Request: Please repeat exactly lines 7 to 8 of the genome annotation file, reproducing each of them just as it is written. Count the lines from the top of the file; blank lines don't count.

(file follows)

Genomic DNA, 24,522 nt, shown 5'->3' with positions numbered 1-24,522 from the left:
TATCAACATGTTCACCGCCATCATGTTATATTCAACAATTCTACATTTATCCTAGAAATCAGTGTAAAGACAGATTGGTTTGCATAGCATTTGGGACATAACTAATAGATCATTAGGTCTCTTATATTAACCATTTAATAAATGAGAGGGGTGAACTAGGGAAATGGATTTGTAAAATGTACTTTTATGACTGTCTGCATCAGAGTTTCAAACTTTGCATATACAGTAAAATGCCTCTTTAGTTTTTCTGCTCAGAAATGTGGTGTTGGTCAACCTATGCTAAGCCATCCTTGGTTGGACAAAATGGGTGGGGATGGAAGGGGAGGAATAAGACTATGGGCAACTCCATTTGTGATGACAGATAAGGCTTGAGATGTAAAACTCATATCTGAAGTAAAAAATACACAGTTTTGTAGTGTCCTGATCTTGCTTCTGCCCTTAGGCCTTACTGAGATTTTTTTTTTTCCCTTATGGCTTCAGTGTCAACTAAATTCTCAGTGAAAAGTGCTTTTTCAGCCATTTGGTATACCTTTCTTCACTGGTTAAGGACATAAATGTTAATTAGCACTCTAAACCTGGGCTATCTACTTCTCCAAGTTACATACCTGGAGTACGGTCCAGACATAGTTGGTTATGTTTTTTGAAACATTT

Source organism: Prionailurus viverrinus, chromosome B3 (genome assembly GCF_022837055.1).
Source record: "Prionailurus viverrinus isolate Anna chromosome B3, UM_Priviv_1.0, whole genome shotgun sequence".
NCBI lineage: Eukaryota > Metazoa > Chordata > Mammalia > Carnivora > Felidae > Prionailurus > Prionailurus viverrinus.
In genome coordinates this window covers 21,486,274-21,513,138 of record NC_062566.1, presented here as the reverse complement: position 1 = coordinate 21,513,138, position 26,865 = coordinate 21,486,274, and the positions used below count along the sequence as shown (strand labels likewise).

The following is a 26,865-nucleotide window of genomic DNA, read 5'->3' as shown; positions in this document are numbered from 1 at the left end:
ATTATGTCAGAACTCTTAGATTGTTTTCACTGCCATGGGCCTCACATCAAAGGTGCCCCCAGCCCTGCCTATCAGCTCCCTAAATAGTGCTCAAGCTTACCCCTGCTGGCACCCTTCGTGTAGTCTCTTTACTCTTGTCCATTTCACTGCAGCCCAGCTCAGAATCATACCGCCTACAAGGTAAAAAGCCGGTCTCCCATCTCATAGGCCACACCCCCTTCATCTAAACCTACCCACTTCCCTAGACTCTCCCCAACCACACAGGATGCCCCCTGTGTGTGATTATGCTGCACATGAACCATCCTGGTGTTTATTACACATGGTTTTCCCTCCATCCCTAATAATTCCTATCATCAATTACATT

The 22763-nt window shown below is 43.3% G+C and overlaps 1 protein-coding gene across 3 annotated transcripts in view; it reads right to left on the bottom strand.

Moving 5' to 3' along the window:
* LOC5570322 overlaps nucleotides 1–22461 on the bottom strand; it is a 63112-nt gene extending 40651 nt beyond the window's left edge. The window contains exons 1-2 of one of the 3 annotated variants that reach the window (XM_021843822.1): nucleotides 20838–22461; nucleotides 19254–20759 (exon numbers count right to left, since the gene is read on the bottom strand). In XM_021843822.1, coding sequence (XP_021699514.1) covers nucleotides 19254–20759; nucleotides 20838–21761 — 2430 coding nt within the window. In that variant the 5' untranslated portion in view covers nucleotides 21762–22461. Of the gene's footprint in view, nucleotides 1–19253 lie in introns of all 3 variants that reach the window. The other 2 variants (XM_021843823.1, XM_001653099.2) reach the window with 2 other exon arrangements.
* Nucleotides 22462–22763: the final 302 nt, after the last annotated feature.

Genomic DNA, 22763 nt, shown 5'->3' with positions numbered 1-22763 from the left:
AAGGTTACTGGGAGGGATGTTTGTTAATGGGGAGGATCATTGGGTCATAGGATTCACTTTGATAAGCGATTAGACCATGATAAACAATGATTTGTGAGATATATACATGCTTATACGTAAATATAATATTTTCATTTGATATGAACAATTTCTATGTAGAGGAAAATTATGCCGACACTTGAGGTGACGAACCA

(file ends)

The following is a 26,865-nucleotide window of genomic DNA, read 5'->3' as shown; positions in this document are numbered from 1 at the left end:
ATTATGTCAGAACTCTTAGATTGTTTTCACTGCCATGGGCCTCACATCAAAGGTGCCCCCAGCCCTGCCTATCAGCTCCCTAAATAGTGCTCAAGCTTACCCCTGCTGGCACCCTTCGTGTAGTCTCTTTACTCTTGTCCATTTCACTGCAGCCCAGCTCAGAATCATACCGCCTACAAGGTAAAAAGCCGGTCTCCCATCTCATAGGCCACACCCCCTTCATCTAAACCTACCCACTTCCCTAGACTCTCCCCAACCACACAGGATGCCCCCTGTGTGTGATTATGCTGCACATGAACCATCCTGGTGTTTATTACACATGGTTTTCCCTCCATCCCTAATAATTCCTATCATCAATTACATT